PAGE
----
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Original Research: COPD |

Midregional Proatrial Natriuretic Peptide Predicts Survival in Exacerbations of COPDAtrial Natriuretic Peptide in COPD Exacerbations

Maurizio Bernasconi, MD; Michael Tamm, MD, FCCP; Roland Bingisser, MD, FCCP; David Miedinger, MD; Jörg Leuppi, MD; Beat Müller, MD; Mirjam Christ-Crain, MD; Daiana Stolz, MD, MPH
Author and Funding Information

From the Clinic for Pulmonary Medicine and Respiratory Cell Research (Drs Bernasconi, Tamm, Miedinger, and Stolz), the Division of Endocrinology, Diabetes and Clinical Nutrition (Dr Christ-Crain), the Department for Emergency Medicine (Dr Bingisser), and the Clinic for Internal Medicine (Dr Leuppi), University Hospital Basel, Basel; and the Clinic for Internal Medicine (Dr Müller), Hospital Aarau, Aarau, Switzerland.

Correspondence to: Daiana Stolz, MD, MPH, Clinic of Pulmonary Medicine and Respiratory Cell Research, University Hospital Basel, Petersgraben 4, Basel, CH-4031, Switzerland; e-mail: stolzd@uhbs.ch


Funding/Support: Dr Stolz was supported by grants from the Swiss National Foundation [PP00P3_128412/1]. Dr Christ-Crain was supported by grants from the Swiss National Foundation [PP00P3_123346]. Additional funding was granted by the Clinic of Pulmonary Medicine and Clinic of Endocrinology, Diabetes and Clinical Nutrition, University Hospital Basel, Switzerland.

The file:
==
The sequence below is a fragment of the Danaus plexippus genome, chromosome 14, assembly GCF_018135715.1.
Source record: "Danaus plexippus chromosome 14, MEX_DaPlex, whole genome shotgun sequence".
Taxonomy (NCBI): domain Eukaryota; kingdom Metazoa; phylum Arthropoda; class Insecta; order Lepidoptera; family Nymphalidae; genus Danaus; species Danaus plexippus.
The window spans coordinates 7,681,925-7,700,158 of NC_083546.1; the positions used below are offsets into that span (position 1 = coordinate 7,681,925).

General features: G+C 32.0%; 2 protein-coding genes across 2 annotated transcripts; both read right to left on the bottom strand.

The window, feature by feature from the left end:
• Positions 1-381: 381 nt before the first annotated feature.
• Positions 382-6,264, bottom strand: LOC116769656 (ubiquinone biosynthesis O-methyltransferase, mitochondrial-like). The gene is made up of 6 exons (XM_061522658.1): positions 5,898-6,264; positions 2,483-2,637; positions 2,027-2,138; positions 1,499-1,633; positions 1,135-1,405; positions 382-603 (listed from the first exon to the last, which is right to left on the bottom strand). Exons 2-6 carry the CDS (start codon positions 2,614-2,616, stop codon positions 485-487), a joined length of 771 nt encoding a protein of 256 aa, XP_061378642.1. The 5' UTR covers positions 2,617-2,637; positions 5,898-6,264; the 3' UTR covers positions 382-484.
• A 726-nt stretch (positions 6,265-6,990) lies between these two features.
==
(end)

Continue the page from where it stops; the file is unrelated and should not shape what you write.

Reproduction of this article is prohibited without written permission from the American College of Chest Physicians (http://www.chestpubs.org/site/misc/reprints.xhtml).


© 2011 American College of Chest Physicians


Chest. 2011;140(1):91-99. doi:10.1378/chest.10-1353
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Background:  Recently, the use of systemic biomarkers to monitor and assess the clinical evolution of respiratory disease has gained interest. We investigated whether midregional proatrial natriuretic peptide (MR-proANP) predicts survival in patients with COPD when they are admitted to the hospital for exacerbation.

Methods:  One hundred sixty-seven patients (mean age 70 years old, 75 men) admitted to the hospital for exacerbation were followed up for 2 years. MR-proANP was measured on admission, after 14 days, and at 6 months. The predictive value of clinical, functional, and laboratory parameters on admission were assessed by Cox regression analyses. The time to death was analyzed by Kaplan-Meier survival curves.

Results:  MR-proANP level was significantly higher on admission for exacerbation, compared with recovery and stable state (P = .004 for the comparison among all time points). MR-proANP correlated with the Charlson condition and age-related score (P < .0001), left ventricular ejection fraction (P < .0001), C-reactive protein (P = .037), and FEV1% predicted (P = .004). MR-proANP levels were similar in patients requiring ICU treatment and in those treated in the medical ward (P = .086). Thirty-seven patients (22%) died within 2 years. MR-proANP levels were higher in nonsurvivors compared with survivors (median [interquartile range] 185 pmol/L [110-286] vs 92 pmol/L [56-158], P < .001). Mortality was higher across MR-proANP quartiles (log rank P < .0001). Charlson condition and age-related score (P = .001), Paco2 (P < .0001), and MR-proANP (P = .001) predicted mortality in the univariate Cox-regression model. Both MR-proANP and Paco2 were independent predictors of mortality in the multivariate Cox regression model.

Conclusions:  MR-proANP at exacerbation is associated with 2-year long-term survival in patients with exacerbation of COPD.

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